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Hoffmann, R. A wiki for the life sciences where authorship matters. Nature Genetics (2008)
 
 
 

Molecular profiling of inflammatory breast cancer: identification of a poor-prognosis gene expression signature.

PURPOSE: Inflammatory breast cancer (IBC) is a rare but particularly aggressive form of primary breast cancer. The molecular mechanisms responsible for IBC are largely unknown. EXPERIMENTAL DESIGN: To obtain further insight into the molecular pathogenesis of IBC, we used real-time quantitative reverse transcription (RT)-PCR to quantify the mRNA expression of 538 selected genes in IBC relative to non-IBC. RESULTS: Twenty-seven (5.0%) of the 538 genes were significantly up-regulated in IBC compared with non-IBC. None were down-regulated. The 27 up-regulated genes mainly encoded transcription factors (JUN, EGR1, JUNB, FOS, FOSB, MYCN, and SNAIL1), growth factors (VEGF, DTR/HB-EGF, IGFBP7, IL6, ANGPT2, EREG, CCL3/MIP1A, and CCL5/RANTES) and growth factor receptors (TBXA2R, TNFRSF10A/TRAILR1, and ROBO2). We also identified a gene expression profile, based on MYCN, EREG, and SHH, which discriminated subgroups of IBC patients with good, intermediate, and poor outcome. CONCLUSION: Our study has identified a limited number of signaling pathways that require inappropriate activation for IBC development. Some of the up-regulated genes identified here could offer useful diagnostic or prognostic markers and could form the basis of novel therapeutic strategies.[1]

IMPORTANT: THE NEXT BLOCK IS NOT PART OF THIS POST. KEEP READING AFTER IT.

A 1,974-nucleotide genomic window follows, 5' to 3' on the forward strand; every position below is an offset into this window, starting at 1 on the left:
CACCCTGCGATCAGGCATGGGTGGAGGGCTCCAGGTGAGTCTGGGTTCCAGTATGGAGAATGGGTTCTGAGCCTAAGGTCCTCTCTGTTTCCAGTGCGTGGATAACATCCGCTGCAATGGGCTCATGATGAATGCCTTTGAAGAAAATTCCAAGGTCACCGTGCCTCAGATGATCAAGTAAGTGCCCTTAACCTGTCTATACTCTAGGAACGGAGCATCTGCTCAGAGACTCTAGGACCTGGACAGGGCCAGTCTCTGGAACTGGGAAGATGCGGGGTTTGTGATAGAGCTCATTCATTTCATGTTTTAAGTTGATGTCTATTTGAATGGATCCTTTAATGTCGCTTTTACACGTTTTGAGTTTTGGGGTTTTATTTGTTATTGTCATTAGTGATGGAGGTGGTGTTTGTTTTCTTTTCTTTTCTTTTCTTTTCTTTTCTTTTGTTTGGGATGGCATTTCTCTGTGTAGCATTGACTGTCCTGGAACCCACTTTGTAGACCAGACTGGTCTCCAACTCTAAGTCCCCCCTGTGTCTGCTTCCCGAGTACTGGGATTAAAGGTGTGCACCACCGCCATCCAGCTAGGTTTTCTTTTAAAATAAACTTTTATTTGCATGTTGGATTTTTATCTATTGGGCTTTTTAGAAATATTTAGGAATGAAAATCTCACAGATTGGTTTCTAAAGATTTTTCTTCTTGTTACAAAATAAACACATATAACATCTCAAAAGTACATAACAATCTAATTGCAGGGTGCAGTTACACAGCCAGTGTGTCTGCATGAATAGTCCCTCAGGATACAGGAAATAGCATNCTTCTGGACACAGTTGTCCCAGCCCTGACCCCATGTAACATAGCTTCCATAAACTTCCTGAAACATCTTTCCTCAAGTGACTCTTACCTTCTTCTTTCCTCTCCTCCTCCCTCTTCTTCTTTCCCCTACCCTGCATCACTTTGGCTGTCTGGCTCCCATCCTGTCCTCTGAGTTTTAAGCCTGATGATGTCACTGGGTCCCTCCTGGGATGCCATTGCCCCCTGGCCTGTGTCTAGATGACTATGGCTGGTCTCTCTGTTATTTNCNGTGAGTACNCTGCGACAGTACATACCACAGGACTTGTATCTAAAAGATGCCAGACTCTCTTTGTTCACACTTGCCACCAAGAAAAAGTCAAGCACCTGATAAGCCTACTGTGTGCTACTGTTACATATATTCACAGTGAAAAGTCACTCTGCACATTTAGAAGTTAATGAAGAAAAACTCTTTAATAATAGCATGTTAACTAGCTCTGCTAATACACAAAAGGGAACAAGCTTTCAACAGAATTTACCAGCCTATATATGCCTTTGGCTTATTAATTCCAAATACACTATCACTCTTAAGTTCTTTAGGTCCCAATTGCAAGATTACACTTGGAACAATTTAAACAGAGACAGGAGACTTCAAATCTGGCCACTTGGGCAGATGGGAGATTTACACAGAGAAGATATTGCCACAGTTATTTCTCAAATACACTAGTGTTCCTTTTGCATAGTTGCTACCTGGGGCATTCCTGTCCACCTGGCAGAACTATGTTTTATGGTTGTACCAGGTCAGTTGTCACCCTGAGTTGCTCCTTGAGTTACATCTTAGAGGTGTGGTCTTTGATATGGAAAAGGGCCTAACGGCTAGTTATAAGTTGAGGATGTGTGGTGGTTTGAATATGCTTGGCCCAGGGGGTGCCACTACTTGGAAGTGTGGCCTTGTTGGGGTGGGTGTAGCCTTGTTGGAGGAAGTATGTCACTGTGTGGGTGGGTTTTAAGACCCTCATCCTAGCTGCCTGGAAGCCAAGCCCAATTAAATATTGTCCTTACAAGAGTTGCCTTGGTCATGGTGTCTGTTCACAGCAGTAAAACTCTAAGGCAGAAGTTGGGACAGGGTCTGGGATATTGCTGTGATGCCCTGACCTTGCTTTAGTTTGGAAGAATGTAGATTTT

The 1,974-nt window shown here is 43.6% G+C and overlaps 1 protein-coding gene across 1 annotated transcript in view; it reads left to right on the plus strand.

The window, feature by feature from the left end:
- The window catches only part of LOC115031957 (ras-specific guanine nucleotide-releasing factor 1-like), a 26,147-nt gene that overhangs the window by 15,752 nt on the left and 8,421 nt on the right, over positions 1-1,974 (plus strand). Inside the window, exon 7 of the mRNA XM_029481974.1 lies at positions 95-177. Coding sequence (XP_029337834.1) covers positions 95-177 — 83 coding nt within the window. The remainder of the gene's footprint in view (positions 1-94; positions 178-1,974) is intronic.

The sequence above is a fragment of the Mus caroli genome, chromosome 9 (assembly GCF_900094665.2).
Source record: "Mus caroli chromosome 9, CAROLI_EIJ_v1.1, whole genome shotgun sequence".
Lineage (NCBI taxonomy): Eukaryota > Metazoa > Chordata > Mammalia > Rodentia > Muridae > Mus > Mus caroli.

References

  1. Molecular profiling of inflammatory breast cancer: identification of a poor-prognosis gene expression signature. Bièche, I., Lerebours, F., Tozlu, S., Espie, M., Marty, M., Lidereau, R. Clin. Cancer Res. (2004) [Pubmed]
 
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